New Castle News

Editorials

February 1, 2013

Our Opinion: No raise for Lawrence County retirees reflects fiscal facts

NEW CASTLE — You probably hear a lot these days about struggling government pension funds.

There are two main reasons for that. And both deal with dubious management practices.

First, the political people who are ultimately responsible for government pension funds like to be popular. And an easy way to achieve that goal is to be generous with money.

So over the years, when the opportunity presented itself, pension benefits were increased. Often, this occurred during booming periods in the stock market, when pension funds were flush with cash. Payments were boosted without much consideration for the day pension fund investments would fall.

Second, these same political people — when pension funds were running short — would ignore the problem as long as possible. If a pension is technically underfunded in a given year, so what? Maybe the following year would be good on Wall Street and money would pour back in to the system.

Unfortunately, that didn’t always happen. Instead, many municipal pension funds have found themselves in serious holes. Pennsylvania state retirement funds are examples of that, as is the pension fund for the city of New Castle.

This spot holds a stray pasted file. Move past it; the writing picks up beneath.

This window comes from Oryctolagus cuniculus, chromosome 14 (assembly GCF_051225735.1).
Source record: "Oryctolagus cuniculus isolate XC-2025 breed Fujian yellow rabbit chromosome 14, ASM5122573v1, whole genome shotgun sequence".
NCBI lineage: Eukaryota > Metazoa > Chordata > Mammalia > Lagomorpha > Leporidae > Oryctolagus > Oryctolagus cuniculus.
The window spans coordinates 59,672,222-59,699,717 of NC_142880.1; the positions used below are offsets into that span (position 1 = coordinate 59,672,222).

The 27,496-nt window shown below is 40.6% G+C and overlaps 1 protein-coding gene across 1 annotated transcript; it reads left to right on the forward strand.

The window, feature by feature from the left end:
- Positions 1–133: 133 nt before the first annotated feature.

As retirement funds go, the one for Lawrence County government is in relatively good shape. However, even there, additional tax dollars must be put into the fund to maintain a proper balance.

Last year, for example, taxpayers had to contribute an extra $1.1 million to the fund. This is on top of what employees contribute to it on a regular basis.

Recently, the issue of giving raises to county retirees came up, and the decision was made not to. As county Controller David Gettings noted, the overall health of the pension fund didn’t permit it. According to Gettings, giving cost-of-living raises to retirees would require an additional $1.7 million in the coming year from taxpayers.

This decision undoubtedly is unpopular with pension fund recipients, but it was the right move. Government pension funds have a guaranteed protection system in place. Taxpayers inevitably must cover any shortfall. It doesn’t work that way in the private sector.

Beyond that, private-sector workers increasingly take much more responsibility with their retirements through 401(k) and similar plans. These are what are known as defined contribution systems, meaning a set amount is put in, but the payments depend on how well the investments do over time.

Government pension funds, on the other hand, are defined benefit systems: Money is paid out regardless of what’s actually in the fund.

We are now seeing government pension issues coming to a head. The structure needs to change to fit reality — even funds such as Lawrence County’s that are not in crisis. The system must evolve.

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